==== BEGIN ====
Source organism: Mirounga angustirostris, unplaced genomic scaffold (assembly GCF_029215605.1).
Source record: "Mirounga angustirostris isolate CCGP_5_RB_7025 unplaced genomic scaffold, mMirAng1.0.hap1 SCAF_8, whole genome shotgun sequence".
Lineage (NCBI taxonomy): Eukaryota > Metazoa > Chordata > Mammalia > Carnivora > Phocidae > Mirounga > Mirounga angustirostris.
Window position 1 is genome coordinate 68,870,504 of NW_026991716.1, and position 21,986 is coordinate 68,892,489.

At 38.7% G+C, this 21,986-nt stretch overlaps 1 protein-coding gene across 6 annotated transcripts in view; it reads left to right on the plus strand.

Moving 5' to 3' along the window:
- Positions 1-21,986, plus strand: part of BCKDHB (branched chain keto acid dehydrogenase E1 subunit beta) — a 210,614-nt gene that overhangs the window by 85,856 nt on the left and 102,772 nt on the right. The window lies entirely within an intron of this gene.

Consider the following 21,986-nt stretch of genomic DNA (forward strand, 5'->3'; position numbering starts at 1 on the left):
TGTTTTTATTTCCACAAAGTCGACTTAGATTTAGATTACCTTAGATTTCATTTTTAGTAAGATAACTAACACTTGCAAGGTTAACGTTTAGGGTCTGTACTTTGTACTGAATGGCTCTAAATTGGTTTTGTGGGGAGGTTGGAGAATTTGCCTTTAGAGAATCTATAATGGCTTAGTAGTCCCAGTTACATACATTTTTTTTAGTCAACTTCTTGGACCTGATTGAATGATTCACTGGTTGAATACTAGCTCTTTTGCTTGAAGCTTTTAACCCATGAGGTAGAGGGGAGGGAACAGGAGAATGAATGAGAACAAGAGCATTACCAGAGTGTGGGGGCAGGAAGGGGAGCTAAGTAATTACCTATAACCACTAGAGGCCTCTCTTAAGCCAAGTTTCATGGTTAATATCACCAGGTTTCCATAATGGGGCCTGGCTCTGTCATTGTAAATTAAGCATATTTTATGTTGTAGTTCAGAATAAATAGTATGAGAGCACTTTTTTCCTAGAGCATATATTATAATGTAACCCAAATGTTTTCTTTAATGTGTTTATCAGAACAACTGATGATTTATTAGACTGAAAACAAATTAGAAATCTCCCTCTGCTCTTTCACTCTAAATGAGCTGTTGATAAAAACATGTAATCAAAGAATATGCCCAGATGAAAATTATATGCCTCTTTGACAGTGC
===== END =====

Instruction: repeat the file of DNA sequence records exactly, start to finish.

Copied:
Source organism: Mirounga angustirostris, unplaced genomic scaffold (assembly GCF_029215605.1).
Source record: "Mirounga angustirostris isolate CCGP_5_RB_7025 unplaced genomic scaffold, mMirAng1.0.hap1 SCAF_8, whole genome shotgun sequence".
Lineage (NCBI taxonomy): Eukaryota > Metazoa > Chordata > Mammalia > Carnivora > Phocidae > Mirounga > Mirounga angustirostris.
Window position 1 is genome coordinate 68,870,504 of NW_026991716.1, and position 21,986 is coordinate 68,892,489.

At 38.7% G+C, this 21,986-nt stretch overlaps 1 protein-coding gene across 6 annotated transcripts in view; it reads left to right on the plus strand.

Moving 5' to 3' along the window:
- Positions 1-21,986, plus strand: part of BCKDHB (branched chain keto acid dehydrogenase E1 subunit beta) — a 210,614-nt gene that overhangs the window by 85,856 nt on the left and 102,772 nt on the right. The window lies entirely within an intron of this gene.

Consider the following 21,986-nt stretch of genomic DNA (forward strand, 5'->3'; position numbering starts at 1 on the left):
TGTTTTTATTTCCACAAAGTCGACTTAGATTTAGATTACCTTAGATTTCATTTTTAGTAAGATAACTAACACTTGCAAGGTTAACGTTTAGGGTCTGTACTTTGTACTGAATGGCTCTAAATTGGTTTTGTGGGGAGGTTGGAGAATTTGCCTTTAGAGAATCTATAATGGCTTAGTAGTCCCAGTTACATACATTTTTTTTAGTCAACTTCTTGGACCTGATTGAATGATTCACTGGTTGAATACTAGCTCTTTTGCTTGAAGCTTTTAACCCATGAGGTAGAGGGGAGGGAACAGGAGAATGAATGAGAACAAGAGCATTACCAGAGTGTGGGGGCAGGAAGGGGAGCTAAGTAATTACCTATAACCACTAGAGGCCTCTCTTAAGCCAAGTTTCATGGTTAATATCACCAGGTTTCCATAATGGGGCCTGGCTCTGTCATTGTAAATTAAGCATATTTTATGTTGTAGTTCAGAATAAATAGTATGAGAGCACTTTTTTCCTAGAGCATATATTATAATGTAACCCAAATGTTTTCTTTAATGTGTTTATCAGAACAACTGATGATTTATTAGACTGAAAACAAATTAGAAATCTCCCTCTGCTCTTTCACTCTAAATGAGCTGTTGATAAAAACATGTAATCAAAGAATATGCCCAGATGAAAATTATATGCCTCTTTGACAGTGC